Biblical Stages in the Christian Life
November 24, 2008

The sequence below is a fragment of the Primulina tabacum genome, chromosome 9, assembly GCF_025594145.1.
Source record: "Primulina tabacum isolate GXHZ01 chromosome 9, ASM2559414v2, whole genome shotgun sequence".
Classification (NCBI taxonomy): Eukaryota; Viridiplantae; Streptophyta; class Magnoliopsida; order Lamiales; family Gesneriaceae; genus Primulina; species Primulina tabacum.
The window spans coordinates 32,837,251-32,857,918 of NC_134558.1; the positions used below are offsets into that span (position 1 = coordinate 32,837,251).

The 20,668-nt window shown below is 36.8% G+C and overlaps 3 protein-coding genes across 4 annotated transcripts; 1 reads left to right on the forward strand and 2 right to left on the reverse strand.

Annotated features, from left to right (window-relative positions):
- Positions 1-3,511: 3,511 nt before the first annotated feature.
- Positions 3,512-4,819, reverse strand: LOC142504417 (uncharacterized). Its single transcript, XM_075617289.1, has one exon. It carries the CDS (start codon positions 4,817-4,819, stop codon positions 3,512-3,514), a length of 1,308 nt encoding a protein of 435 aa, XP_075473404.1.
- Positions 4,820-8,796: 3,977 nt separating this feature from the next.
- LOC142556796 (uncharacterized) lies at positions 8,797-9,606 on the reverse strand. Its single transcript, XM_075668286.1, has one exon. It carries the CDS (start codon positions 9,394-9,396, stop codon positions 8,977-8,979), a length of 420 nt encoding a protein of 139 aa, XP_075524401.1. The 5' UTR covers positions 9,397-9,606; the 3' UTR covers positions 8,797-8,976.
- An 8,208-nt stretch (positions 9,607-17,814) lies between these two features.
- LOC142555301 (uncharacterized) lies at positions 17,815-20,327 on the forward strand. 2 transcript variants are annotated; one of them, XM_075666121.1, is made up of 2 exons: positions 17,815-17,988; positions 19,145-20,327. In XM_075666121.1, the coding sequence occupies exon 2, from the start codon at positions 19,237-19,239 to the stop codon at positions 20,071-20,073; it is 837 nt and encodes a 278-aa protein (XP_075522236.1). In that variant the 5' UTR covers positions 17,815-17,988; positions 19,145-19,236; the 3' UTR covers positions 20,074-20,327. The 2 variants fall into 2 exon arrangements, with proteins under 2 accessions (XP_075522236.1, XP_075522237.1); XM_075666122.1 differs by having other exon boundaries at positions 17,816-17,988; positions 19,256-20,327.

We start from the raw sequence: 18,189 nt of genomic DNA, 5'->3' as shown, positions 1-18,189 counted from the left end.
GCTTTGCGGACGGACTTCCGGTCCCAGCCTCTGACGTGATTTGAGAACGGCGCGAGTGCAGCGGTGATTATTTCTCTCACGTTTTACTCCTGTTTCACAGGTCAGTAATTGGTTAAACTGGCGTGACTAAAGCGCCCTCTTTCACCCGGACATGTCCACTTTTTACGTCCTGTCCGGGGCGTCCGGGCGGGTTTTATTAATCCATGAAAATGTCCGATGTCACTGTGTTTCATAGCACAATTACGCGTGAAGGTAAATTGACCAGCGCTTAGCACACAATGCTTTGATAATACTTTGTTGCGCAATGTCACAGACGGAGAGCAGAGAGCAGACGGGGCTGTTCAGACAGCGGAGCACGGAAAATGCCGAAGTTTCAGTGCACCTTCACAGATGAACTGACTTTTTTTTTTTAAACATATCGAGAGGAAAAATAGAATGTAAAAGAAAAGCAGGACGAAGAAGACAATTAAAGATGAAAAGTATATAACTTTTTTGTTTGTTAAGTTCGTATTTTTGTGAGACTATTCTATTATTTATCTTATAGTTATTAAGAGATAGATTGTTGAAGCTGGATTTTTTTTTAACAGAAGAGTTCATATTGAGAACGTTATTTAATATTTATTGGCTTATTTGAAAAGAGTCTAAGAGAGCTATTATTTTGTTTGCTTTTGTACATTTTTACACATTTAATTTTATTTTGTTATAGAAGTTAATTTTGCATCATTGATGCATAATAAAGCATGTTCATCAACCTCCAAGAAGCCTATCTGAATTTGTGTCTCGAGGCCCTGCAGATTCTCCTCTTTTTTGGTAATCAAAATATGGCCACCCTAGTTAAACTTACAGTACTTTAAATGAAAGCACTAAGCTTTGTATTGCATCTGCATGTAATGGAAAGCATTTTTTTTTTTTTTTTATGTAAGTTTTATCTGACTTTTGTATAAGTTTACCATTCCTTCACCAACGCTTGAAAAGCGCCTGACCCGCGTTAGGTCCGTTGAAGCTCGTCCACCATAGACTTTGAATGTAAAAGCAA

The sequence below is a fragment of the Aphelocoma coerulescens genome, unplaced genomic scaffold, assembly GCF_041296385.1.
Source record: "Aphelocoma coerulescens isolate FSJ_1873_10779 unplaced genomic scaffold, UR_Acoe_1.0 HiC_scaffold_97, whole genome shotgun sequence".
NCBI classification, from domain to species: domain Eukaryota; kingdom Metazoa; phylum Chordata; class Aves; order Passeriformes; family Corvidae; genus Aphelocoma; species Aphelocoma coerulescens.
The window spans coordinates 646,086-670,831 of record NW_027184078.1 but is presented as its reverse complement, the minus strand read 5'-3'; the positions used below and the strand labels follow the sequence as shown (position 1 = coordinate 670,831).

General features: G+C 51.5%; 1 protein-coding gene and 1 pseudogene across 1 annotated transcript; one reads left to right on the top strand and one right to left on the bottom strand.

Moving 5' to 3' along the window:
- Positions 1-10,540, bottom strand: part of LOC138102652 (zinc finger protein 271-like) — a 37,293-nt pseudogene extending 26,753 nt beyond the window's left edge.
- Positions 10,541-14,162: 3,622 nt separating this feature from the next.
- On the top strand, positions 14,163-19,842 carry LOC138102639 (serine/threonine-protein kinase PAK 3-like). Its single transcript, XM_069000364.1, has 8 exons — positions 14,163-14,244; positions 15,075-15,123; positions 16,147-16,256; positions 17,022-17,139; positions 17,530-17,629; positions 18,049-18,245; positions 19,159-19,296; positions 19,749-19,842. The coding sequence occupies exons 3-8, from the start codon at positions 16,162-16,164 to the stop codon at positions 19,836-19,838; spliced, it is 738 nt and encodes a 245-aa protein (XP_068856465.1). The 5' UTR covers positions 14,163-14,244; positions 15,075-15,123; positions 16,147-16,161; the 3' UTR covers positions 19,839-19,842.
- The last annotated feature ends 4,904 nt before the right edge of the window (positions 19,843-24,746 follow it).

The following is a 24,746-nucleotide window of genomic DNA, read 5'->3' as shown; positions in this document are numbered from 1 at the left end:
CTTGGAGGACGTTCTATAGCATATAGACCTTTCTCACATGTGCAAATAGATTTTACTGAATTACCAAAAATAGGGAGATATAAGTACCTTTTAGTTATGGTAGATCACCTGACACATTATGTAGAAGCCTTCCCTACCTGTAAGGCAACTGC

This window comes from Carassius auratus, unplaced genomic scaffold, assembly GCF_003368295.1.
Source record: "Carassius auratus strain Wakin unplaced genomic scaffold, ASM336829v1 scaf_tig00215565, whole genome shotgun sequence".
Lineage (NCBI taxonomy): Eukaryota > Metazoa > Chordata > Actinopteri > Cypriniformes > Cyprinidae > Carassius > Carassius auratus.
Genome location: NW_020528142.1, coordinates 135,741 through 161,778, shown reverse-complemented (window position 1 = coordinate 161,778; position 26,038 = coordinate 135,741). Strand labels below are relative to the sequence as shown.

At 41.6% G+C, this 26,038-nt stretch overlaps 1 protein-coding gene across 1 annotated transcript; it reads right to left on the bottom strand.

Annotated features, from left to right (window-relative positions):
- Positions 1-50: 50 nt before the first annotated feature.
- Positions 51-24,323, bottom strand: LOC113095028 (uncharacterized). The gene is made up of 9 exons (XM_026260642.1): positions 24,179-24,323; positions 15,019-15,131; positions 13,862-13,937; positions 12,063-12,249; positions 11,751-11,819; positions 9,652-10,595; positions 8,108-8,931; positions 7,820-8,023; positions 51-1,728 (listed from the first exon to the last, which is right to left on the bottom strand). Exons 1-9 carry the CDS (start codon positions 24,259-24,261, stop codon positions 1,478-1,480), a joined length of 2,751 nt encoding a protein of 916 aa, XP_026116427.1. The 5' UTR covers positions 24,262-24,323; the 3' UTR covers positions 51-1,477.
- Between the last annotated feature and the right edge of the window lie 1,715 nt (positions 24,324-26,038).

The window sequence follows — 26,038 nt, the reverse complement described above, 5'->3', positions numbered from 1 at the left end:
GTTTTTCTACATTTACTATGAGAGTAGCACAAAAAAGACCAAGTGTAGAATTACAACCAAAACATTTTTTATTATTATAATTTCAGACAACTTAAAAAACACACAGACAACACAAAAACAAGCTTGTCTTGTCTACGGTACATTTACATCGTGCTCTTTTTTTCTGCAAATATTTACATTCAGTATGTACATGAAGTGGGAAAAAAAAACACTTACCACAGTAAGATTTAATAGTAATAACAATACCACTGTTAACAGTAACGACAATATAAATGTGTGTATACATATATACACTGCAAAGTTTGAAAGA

Father Paul Quay died in Chicago at Loyola University on October 10, 1994. He was 70 years old. Although his formal academic doctorate was in Theoretical Physics, his secondary area of interest was theology. He wrote on both morals and spirituality. When he died, he held the position of Research Professor of Philosophy at the same university. His mother preceded him in death by five months. This posthumous book of 438 pages was first conceived as a project in 1964 through conversation with Winoc De Broucker, SJ, and then again in 1969 as a result of further investigation at Fourvière (Lyons) with Henri de Lubac, SJ. The book is really the exploration of the thought of de Lubac, and was distilled into its present form after being presented first as a university course, then as symposium lectures, then as essays. The book is therefore the result of thirty years of meditation upon the theme of “Recapitulation”, that is, how the individual Christian goes through “biblical stages” of gradual transformation into the likeness of Christ. Father Quay’s concern is practical and concrete through the vehicle of his massive and refined erudition. Some of the motivation to ponder these things came from Prof. Alfred Shatkin of the Massachusetts Institute of Technology–convinced atheist who forced Quay to answer hard questions about why Catholics or Christians in general might at times be no better or worse than atheists. Why is there this phenomenon of “baptized pagans”? The book deserves a wider appreciation. Hopefully it will find a translation into other European languages in the near future. There are three major parts: I. Adam and Christ: Original Sin; II. Recapitulation in Christ; III. The Church, the New Israel. The goal of the Christian life is maturity, and maturity in Christ is charity or love, as St. Ignatius says in the Contemplation on Love. Sacrificial love is not sentimentality. So how do we make progress in the Lord, and how do we go beyond “infancy” to “adulthood”? Father Quay explains in great detail the steps that are inherent in Sacred Scripture’s presentation of spiritual development. The hermeneutical difficulties experienced by various generations of Christian thinkers and writers are outlined for us in a clear and direct style. The author is painstakingly precise. His definition of “the spiritual sense of Scripture” is particularly well-defined and exact. It seems that, for the West, a disaster began with the detachment of learning from faith in divine revelation. Faith and reason were separated by a divorce, although very gradually and often not intentionally. We have arrived at the end of the present millennium with no faith at all, either in God or in man. The substitutes have all been found wanting, if not murderous. Father Quay explains the progressive spiritual decline of the West between the Renaissance and our own time. And Catholics need not boast–they have lost the spiritual sense of Scripture just as Protestants have. What we have here is the loss of the Christian sense of dependence upon God and his revelation. The literal sense alone constricts the source itself and prevents us from really understanding what is intended by the Bible, especially the Old Testament. It has become a body of texts for mere technicians, not a vision of history and the explanation of human existence itself. Quay calls this “Marcion’s Revenge: the Disappearance of the Old Testament” (Chapter 20, pp. 396-422). Moreover, since the Enlightenment even the literal sense of Scripture has been under attack by the savants, referred to by Paul Johnson as “intellectuals”. As he says on page 414, “Now, the damage done by an academic approach to the faith through the growth of Western university culture seems to have come in large measure from the late scholasticism that increasingly ignored or misunderstood the spiritual senses of the Bible.” Our contemporary fascination with cultural analysis is the symptom, not the cause, of a prior phenomenon in the loss of the transcendent. Love of God has been replaced with self-preoccupation. Incidentally, Quay is clear that St. Thomas Aquinas is not to be classified among the rationalists. Thomas had not lost or bypassed the spiritual sense of Scripture (pp. 414-415). After some comments on Christianity outside the West, and its future in those places, the book ends with some reflections on the future more generally, and an epilogue. He says, “It is essential, however, to remember that recapitulation is a sharing in the inner life of Jesus.” (p. 421) Evil in the world is only overcome by love, and that love is ultimately seen in the Trinity. We grow in Christ by suffering and learning to love as He loves us already. While it sounds so trite, what Father Quay has done for us is clarify the steps along the way, especially to show how the alternatives have produced the present state of affairs in our Western world. This book is about structures. It is about the structure of charity, the structures of growth, and the structure of the Christian life. It is about the structure of the human person, that is, of ourselves, how we are structurally in sin, and how we can achieve by God’s grace a transformation that makes us like Christ. While we take for granted the “what” in our thoughts about the Christian life, what Father Quay does is demonstrate that the “how” is both coherent and imperative today. Sacred Scripture is more relevant than ever, but only if it is fully grasped in all its senses.